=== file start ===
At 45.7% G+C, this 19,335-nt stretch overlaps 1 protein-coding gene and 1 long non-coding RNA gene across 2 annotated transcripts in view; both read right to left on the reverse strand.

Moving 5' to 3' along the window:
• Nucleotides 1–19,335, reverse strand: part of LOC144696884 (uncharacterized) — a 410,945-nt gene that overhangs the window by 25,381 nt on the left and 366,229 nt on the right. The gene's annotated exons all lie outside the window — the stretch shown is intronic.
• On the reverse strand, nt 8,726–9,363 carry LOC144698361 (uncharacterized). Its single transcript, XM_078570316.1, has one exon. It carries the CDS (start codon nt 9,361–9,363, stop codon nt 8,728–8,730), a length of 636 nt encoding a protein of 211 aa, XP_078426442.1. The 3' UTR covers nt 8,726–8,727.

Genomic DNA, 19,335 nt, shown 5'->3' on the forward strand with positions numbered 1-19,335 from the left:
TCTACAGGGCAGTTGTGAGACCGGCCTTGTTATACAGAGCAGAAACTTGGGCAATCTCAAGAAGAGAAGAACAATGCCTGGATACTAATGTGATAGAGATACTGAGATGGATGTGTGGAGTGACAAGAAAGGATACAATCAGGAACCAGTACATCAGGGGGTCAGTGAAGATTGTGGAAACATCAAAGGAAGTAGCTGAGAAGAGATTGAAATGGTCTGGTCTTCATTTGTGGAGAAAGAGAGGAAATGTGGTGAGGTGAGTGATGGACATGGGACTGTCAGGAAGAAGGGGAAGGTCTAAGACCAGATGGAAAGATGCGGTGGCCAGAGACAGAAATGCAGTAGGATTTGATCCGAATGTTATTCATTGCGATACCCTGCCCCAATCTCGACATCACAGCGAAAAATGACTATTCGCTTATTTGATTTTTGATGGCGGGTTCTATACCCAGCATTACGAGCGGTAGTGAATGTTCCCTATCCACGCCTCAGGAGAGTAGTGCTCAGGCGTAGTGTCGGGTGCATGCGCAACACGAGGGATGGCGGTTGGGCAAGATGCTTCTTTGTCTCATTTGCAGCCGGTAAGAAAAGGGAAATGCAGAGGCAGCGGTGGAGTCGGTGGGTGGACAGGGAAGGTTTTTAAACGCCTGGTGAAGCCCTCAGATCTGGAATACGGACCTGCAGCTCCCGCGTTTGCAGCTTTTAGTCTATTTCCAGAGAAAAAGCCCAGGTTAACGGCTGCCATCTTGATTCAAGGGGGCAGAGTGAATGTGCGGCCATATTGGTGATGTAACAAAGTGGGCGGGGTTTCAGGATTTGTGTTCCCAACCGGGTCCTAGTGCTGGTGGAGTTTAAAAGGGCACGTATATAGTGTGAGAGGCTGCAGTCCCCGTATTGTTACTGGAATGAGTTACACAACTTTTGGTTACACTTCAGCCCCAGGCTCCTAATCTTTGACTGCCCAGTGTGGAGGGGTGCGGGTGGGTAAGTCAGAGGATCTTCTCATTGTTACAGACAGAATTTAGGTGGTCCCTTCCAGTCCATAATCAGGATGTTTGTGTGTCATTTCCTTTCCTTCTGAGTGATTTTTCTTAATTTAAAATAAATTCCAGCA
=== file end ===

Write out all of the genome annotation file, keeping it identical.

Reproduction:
At 45.7% G+C, this 19,335-nt stretch overlaps 1 protein-coding gene and 1 long non-coding RNA gene across 2 annotated transcripts in view; both read right to left on the reverse strand.

Moving 5' to 3' along the window:
• Nucleotides 1–19,335, reverse strand: part of LOC144696884 (uncharacterized) — a 410,945-nt gene that overhangs the window by 25,381 nt on the left and 366,229 nt on the right. The gene's annotated exons all lie outside the window — the stretch shown is intronic.
• On the reverse strand, nt 8,726–9,363 carry LOC144698361 (uncharacterized). Its single transcript, XM_078570316.1, has one exon. It carries the CDS (start codon nt 9,361–9,363, stop codon nt 8,728–8,730), a length of 636 nt encoding a protein of 211 aa, XP_078426442.1. The 3' UTR covers nt 8,726–8,727.

Genomic DNA, 19,335 nt, shown 5'->3' on the forward strand with positions numbered 1-19,335 from the left:
TCTACAGGGCAGTTGTGAGACCGGCCTTGTTATACAGAGCAGAAACTTGGGCAATCTCAAGAAGAGAAGAACAATGCCTGGATACTAATGTGATAGAGATACTGAGATGGATGTGTGGAGTGACAAGAAAGGATACAATCAGGAACCAGTACATCAGGGGGTCAGTGAAGATTGTGGAAACATCAAAGGAAGTAGCTGAGAAGAGATTGAAATGGTCTGGTCTTCATTTGTGGAGAAAGAGAGGAAATGTGGTGAGGTGAGTGATGGACATGGGACTGTCAGGAAGAAGGGGAAGGTCTAAGACCAGATGGAAAGATGCGGTGGCCAGAGACAGAAATGCAGTAGGATTTGATCCGAATGTTATTCATTGCGATACCCTGCCCCAATCTCGACATCACAGCGAAAAATGACTATTCGCTTATTTGATTTTTGATGGCGGGTTCTATACCCAGCATTACGAGCGGTAGTGAATGTTCCCTATCCACGCCTCAGGAGAGTAGTGCTCAGGCGTAGTGTCGGGTGCATGCGCAACACGAGGGATGGCGGTTGGGCAAGATGCTTCTTTGTCTCATTTGCAGCCGGTAAGAAAAGGGAAATGCAGAGGCAGCGGTGGAGTCGGTGGGTGGACAGGGAAGGTTTTTAAACGCCTGGTGAAGCCCTCAGATCTGGAATACGGACCTGCAGCTCCCGCGTTTGCAGCTTTTAGTCTATTTCCAGAGAAAAAGCCCAGGTTAACGGCTGCCATCTTGATTCAAGGGGGCAGAGTGAATGTGCGGCCATATTGGTGATGTAACAAAGTGGGCGGGGTTTCAGGATTTGTGTTCCCAACCGGGTCCTAGTGCTGGTGGAGTTTAAAAGGGCACGTATATAGTGTGAGAGGCTGCAGTCCCCGTATTGTTACTGGAATGAGTTACACAACTTTTGGTTACACTTCAGCCCCAGGCTCCTAATCTTTGACTGCCCAGTGTGGAGGGGTGCGGGTGGGTAAGTCAGAGGATCTTCTCATTGTTACAGACAGAATTTAGGTGGTCCCTTCCAGTCCATAATCAGGATGTTTGTGTGTCATTTCCTTTCCTTCTGAGTGATTTTTCTTAATTTAAAATAAATTCCAGCA